Regular readers will undoubtedly be aware of Aaron’s long-held ‘curse of the mezzogiorno’ theory that states all southern teams redouble their efforts when faced with the black and white stripes of Turin’s Old Lady. However, this game had much more in common with Juve’s recent visits to Chievo with the Renzo Barbera looking more and more like the potato field that is the Stadio Bentegodi in Verona as the match wore on. Here’s John and Adam with the review
MATCH ANALYSIS (by Adam Digby)
As suggested in our preview of this encounter, the past few weeks have seen Juventus take on important opponent after important opponent and perhaps the danger here, after games against Lazio, Chelsea, Milan and Shakhtar Donetsk – with the small matter of the Turin derby sandwiched between them – was that the players might relax when faced with relatively weaker – or at least less significant – opponents.
There were however, two factors to consider when looking to this encounter with the Rosanero. Firstly is the poor record of Juventus when facing the Sicilian outfit in recent seasons. Before this weekend, the Old Lady had won just two of the six previous meetings between the pair, losing four consecutive matches prior to last season and being outscored nine goals to two during that period.
The second, and easily most pertinent, was the fact the match signalled the return to active duty for Antonio Conte, his ban for failing to stab Filippo Carobbio to death during their time together in Siena expiring in time for the Coach to be permitted to take full control of the team here. It was a significant day for both Conte and the club who, despite topping the Serie A table and progressing in the Champions League, have clearly missed their leader at times.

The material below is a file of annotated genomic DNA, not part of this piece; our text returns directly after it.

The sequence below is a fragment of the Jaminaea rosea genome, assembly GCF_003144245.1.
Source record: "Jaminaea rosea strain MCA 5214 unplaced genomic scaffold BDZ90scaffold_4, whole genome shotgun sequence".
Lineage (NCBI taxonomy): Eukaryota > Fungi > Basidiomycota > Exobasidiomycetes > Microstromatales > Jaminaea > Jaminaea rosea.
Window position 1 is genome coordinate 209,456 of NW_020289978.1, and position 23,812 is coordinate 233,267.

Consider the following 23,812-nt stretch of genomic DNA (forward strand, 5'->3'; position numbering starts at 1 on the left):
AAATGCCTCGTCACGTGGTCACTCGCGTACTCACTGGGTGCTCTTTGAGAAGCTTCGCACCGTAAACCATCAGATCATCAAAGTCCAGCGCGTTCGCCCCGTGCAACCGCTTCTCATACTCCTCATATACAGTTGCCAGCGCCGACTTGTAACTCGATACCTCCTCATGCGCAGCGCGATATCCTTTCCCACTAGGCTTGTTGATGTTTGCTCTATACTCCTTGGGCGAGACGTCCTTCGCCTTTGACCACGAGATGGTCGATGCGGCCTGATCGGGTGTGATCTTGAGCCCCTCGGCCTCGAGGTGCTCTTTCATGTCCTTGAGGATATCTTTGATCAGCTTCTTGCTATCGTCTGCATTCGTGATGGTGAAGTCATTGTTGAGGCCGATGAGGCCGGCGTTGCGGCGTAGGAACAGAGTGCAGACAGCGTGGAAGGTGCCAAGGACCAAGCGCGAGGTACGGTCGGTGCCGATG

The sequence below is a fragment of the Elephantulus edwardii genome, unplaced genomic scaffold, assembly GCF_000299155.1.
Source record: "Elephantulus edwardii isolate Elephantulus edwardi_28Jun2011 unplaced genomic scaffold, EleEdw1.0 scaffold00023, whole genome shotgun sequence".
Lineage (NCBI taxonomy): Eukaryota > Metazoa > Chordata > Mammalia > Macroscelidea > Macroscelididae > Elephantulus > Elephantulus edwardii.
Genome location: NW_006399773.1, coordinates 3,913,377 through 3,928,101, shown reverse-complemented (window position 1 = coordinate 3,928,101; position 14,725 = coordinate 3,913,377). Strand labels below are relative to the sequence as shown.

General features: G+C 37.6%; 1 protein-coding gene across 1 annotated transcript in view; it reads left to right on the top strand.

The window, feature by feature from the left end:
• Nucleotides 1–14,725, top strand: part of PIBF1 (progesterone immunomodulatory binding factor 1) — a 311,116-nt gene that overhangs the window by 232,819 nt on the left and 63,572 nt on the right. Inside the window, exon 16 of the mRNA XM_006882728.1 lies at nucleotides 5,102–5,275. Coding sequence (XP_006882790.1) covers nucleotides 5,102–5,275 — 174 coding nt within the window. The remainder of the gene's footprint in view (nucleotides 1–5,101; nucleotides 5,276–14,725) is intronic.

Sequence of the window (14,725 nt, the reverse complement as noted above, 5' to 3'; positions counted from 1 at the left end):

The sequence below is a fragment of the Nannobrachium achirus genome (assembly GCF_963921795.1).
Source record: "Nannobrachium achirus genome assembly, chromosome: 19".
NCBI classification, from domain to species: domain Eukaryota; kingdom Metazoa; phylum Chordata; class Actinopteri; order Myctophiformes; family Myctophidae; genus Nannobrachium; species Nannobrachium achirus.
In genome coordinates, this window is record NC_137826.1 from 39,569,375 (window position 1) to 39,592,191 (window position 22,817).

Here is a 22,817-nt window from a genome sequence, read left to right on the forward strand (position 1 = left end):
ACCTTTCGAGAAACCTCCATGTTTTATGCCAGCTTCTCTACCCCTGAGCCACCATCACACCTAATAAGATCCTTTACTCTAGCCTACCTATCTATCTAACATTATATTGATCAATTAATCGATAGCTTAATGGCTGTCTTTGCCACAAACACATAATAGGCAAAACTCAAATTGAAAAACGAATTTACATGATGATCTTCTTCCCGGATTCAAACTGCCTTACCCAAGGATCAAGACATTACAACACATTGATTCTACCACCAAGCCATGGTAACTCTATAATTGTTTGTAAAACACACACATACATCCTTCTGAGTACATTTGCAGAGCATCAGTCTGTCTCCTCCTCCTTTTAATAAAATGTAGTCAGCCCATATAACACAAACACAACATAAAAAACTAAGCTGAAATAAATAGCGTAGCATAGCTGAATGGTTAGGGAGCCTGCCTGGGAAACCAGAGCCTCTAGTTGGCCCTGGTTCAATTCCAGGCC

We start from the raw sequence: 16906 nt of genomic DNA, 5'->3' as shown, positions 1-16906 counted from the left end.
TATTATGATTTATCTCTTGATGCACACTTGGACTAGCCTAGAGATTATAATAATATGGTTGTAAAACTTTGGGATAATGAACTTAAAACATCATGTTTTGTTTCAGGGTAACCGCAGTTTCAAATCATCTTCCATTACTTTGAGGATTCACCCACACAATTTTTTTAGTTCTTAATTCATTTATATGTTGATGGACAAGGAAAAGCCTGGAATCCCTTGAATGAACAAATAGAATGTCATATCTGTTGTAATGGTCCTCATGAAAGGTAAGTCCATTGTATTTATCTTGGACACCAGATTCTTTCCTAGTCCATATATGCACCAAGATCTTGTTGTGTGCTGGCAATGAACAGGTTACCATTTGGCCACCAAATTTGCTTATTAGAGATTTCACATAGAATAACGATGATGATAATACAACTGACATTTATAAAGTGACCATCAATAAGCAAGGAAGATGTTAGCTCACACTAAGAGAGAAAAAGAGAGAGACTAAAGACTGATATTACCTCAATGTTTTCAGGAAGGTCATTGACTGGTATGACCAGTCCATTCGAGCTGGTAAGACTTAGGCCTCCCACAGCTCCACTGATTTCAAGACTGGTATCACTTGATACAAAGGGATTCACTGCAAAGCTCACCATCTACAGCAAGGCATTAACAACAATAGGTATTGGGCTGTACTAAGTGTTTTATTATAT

Yet as much as this was billed as his return to the bench, for large portions of this game he did nothing of the kind. Described by Gigi Buffon as ‘a caged lion’ during his suspension, Conte seemed to spend the entire 90 minutes prowling the technical area and bellowing at his players. If they – or anyone watching on television – were in any doubt as to the difference he would make, an hour and a half long verbal assault should clarify it for them.
To the surprise of many – particularly those who took advantage of Sky Italia’s ‘Conte-Cam’ (and maybe the Palermo ground staff) – there was also an actual football match taking place and there too the returning hero would make clear both the impact he makes and the power he exerts over this group of players. As the first half petered out in a hail of Mirko Vucinic induced frustration and other equally annoying Juventus bingo clichés (powerful Kwadwo Asamoah runs ending in crosses to strikers poor in the air? Check. Giorgio Chiellini injury he shakes off? Check. Shot of Buffon wandering aimlessly around his area before bellowing for no reason? Check) it was time for ‘The Boss’ to earn his proverbial corn.
We should have put the game to bed earlier, but sometimes it’s not that straightforward against certain teams. It was important to win, also for Conte, in order to welcome him back with a success.
- Stephan Lichtsteiner
With Angelo Alessio criticised for basically being too nice, it was deemed that the fire Conte is able to light under his players at half-time was the single biggest difference in the team over the past four months. It worked. Vucinic began passing to men in the same outfit as him rather than his usual preferred option of playing through balls for the side netting and came up with an absolute gem of an assist to Stephan Lichtsteiner for what would prove to be the only goal of the game.
“I’ll have to buy him two dinners for that!” proclaimed the Swiss full back in a post-match interview and he should ensure he does, perhaps a full stomach might convince the hot-and-cold Montenegrin to play as he did in the second forty-five minutes rather than the first. More fitting however was the name on the score sheet with Lichtsteiner perhaps the one player who, above all others, most embodies the spirit of both Conte as a player and the identity he has instilled in this team.